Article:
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Friday, April 6, 2018
With the new tax year starting today many rumours of a large a shake-up in the tax system have been thrown around. As with everything when money and politics are involved, some of these are true and some are not. From the controversial new sugar tax to the ongoing fuel duty freeze, here is a quick summary for BESA members of what is actually changing:
National Living Wage – UP
The National Living Wage today rises to £7.83 an hour, up from £7.50 an hour. This applies to all employees aged 25 and over, as long as they are not in their first year of an apprenticeship. For more information and National Living Wage levels, check the Government website here.
Income Tax - DOWN
Although the actual rate of income tax has not gone down, the point at which workers have to start paying tax today rises from £11,500 to £11,850. A minor increase, but good news for a lot of people. The level at which workers start paying the higher rate of tax is also rising from £45,000 to £46,350.
Inheritance Tax – DOWN
New measures mean that those who own a home will now pay less inheritance tax when passing it on. Although, there is not going to be an increase in the main exemption (the first £325,000 of any estate), the extra exemption for property is going up from £100,000 to £125,000.
Apprenticeship Levy – STAGNANT
One year since the introduction of the apprenticeship levy, business groups have been calling very strongly for reform of the policy, with firms leaving over £1bn of funding untouched. Data published by the Open University today shows that businesses have paid £1.39bn into new National Apprenticeship Service accounts, yet have withdrawn just £108m. Businesses have only one year left to spend that money before it begins to expire. The levy aims to boost the UK's skills base by requiring firms with an annual wage bill of £3m or more to pay 0.5 percent of their staff costs into a fund that is also topped up with public money.
Council Tax – UP
Council tax is shooting up by an average of 5.1 percent from the beginning of April 2018, with Londoners in particular seeing an average rise of £55. The increases in council tax will have been set and decided individually by each local authority, with a government mandated amount of any increase in revenue set aside for adult social care.
Personal allowance - UP
This applies to you if you pay Income Tax, are an employer and if you contribute to a pension. The personal allowance is going up to £11,850, so people do not pay tax on the income they earn below this amount, though there are some exceptions for high earners. Your personal allowance goes down by £1 for every £2 that your adjusted net income is above £100,000, so your allowance would be zero if you are lucky enough for your income to exceed £123,700. The government have committed to raise the personal allowance to £12,500 by the end of this parliament and that these changes will mean a typical basic-rate taxpayer will take home £1,075 more than in 2010-2011. More information from HMRC can be found here.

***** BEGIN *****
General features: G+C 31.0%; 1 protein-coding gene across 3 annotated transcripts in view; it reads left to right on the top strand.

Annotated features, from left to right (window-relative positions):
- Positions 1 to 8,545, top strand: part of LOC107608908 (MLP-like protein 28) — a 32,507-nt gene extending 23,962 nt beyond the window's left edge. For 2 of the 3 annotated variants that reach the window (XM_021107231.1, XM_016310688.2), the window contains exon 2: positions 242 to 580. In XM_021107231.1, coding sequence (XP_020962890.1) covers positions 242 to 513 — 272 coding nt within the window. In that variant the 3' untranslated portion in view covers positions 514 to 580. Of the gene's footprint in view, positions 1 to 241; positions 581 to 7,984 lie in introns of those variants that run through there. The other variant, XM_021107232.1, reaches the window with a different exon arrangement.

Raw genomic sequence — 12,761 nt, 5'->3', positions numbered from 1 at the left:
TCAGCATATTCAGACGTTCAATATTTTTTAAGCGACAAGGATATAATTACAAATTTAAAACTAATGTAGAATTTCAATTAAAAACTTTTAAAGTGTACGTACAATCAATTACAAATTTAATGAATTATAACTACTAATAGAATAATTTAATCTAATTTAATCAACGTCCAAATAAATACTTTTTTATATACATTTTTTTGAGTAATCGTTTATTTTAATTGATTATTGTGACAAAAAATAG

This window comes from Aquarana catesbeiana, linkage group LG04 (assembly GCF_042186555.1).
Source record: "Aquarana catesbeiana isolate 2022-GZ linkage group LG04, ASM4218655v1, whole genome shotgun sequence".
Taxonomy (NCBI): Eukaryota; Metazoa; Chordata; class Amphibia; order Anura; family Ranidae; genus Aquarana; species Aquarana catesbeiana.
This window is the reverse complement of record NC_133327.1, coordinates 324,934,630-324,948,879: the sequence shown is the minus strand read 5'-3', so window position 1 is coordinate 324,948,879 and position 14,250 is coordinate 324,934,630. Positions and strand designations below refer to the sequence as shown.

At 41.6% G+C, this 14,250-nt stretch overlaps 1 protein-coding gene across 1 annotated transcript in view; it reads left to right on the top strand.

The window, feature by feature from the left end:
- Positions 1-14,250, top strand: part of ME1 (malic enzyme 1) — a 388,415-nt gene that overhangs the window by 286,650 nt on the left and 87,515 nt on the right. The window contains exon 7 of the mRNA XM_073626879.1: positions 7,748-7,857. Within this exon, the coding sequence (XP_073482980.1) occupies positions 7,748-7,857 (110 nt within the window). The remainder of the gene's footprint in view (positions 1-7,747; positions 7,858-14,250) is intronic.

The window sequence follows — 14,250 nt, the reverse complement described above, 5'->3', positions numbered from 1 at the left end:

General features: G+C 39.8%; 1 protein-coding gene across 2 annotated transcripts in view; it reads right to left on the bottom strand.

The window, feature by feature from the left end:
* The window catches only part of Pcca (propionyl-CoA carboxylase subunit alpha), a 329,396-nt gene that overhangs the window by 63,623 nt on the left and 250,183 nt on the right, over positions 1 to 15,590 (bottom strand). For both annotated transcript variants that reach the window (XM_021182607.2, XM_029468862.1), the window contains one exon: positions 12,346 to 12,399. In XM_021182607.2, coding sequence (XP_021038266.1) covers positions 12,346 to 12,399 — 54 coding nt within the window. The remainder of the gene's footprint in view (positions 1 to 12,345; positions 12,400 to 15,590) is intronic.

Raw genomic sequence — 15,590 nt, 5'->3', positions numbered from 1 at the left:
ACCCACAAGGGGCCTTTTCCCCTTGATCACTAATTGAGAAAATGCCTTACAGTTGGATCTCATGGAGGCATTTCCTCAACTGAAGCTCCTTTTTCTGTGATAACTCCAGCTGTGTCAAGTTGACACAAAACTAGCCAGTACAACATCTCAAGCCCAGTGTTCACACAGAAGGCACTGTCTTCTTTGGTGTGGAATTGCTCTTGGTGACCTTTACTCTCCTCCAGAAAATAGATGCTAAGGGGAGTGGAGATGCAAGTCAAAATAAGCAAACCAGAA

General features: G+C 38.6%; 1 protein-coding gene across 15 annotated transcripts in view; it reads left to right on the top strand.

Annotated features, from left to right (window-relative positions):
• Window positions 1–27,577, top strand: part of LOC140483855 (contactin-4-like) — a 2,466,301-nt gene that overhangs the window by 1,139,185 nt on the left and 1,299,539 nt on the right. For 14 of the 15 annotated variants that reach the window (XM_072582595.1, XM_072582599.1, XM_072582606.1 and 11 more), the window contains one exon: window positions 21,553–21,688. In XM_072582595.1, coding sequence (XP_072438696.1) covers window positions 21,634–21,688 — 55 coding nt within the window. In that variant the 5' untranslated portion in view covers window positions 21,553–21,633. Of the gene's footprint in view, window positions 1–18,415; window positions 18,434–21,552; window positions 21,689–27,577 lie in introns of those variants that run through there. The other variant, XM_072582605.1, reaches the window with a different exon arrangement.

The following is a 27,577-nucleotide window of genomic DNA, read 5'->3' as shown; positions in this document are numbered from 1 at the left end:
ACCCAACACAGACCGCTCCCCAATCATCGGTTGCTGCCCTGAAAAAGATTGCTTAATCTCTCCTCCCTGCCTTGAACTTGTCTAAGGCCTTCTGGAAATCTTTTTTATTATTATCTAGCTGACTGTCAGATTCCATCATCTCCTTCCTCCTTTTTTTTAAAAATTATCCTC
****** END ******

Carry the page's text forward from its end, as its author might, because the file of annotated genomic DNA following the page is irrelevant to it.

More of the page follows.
Pensions – UP
The state pension is going to increase by three per cent, with a cash increase of £3.65 per week for anyone already retired, according to the Treasury. From today, all workers who have auto-enrolment pensions will have to pay more in, with monthly contributions rising from a minimum of one percent to a minimum of three percent. If you need any more information, check out further information on the Welplan Pensions website, your association’s pension provider.
Fuel Duty - FROZEN
If you use a van, car or anything that requires petrol, you will be pleased to hear that fuel duty is staying frozen. For the eighth year in a row, fuel duty will remain at 57.95p per litre, which the government estimates will save the average driver £160 a year.
Student Loans – STEADY
The pay threshold after which graduates begin to pay back their student loans goes up from £21,000 per year to £25,000. The government have said that this continuing rise is "in line with changes to average earnings". If you or your employees are affected you can find out more at the Student Loans Company re-Payment Portal.
Sugar Tax – BITTER SWEET
Some tax changes have been more controversial than others, but the sugar tax has not disappointed when it comes to debate and headline puns. The new sugar tax is introduced today and means consumers will have to pay up to 24p extra per litre of sugary fizzy drinks. As part of a public health drive, the idea is that consumers will buy less unhealthy drinks or companies will change their recipes to include less sugar and avoid the tax. Critics claim the tax will only harm poorer consumers, and the Institute for Economic Affairs says it is "a cynical revenue raising device that will clobber people on low incomes". The government though say they hope this will encourage people to make decisions that will make them healthier.
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